Because I took such a long, unplanned vacation from this blog for the last three months of 2015, there were several events of note which haven’t been mentioned here. The most significant was the decision to purchase a second loom — an eight-shaft Baby Wolf made of cherry, with a matching bench. Meet Beulah, who arrived in late September ~
The Baby Wolf is far less complex than the big AVL production loom, yet will still give me many opportunities for designs both simple and complex. It feels small and friendly, and has the loveliest oil-finished smoothness on every surface.
Because it is a traditional loom, the body mechanics of the Baby Wolf’s use are very different from those on the AVL. That’s a good thing, as the repetitive motion of weaving — as well as the scritchy postures often assumed during threading — are hard on one’s body. Being able to switch back and forth between the two looms makes it more likely my body won’t develop significant problems. Since I already have an underlying neuro-muscular condition of many years’ standing, I’ve learned to adapt and to coddle where necessary. Varying the tools I use to do this work makes longevity in the craft far more likely.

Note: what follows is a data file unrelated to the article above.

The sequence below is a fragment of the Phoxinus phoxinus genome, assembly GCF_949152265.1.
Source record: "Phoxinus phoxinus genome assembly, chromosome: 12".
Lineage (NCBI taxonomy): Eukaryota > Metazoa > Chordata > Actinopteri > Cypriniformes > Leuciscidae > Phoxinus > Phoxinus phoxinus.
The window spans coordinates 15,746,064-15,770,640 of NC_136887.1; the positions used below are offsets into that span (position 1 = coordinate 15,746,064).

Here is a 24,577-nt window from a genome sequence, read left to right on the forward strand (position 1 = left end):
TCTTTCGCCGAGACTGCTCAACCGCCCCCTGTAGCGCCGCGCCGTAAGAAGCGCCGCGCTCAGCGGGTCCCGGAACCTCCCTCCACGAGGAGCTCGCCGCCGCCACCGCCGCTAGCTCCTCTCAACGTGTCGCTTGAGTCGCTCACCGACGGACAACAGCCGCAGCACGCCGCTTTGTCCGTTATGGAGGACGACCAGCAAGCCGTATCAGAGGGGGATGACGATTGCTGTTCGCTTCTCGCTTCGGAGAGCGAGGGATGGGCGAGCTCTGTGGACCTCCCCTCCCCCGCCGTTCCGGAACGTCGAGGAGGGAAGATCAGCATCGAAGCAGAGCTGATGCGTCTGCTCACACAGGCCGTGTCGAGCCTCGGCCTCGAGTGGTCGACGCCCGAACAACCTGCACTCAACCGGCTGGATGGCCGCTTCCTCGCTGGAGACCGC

The second significant event of the fall was a five-day weavers’ retreat in early October, of which I was the organizer. We gathered here on Whidbey Island at Camp Casey, near Coupeville — fourteen people (including myself and instructor Kathrin Weber from North Carolina) from places scattered around the West and Southwest. I’d never organized such an event before, but with a few minor exceptions, it went off without a hitch. Plans for the 2016 event are already well in hand.
Below are some photos from that week, both weaving and dyeing. You can see that no one was shy about the plunge into intense color.
It was a wonderful event, with women who mostly hadn’t met before, yet who all have a deep and abiding love for this craft. The new friendships formed during that week, and the continuing connections we enjoy, enrich both the weaving we do and the commonality we share on so many levels.
For me, the underlying motive that persuaded me to take on this sometimes-challenging project grew out of my awareness that weavers — like almost all artists and craftspeople — generally work in solitude. The creation of a community of weavers who know each other, depend on each other, encourage and inspire each other, has long been my dream. That week, and the one coming later this year, represent (among other things) my ability to shift the dream into reality.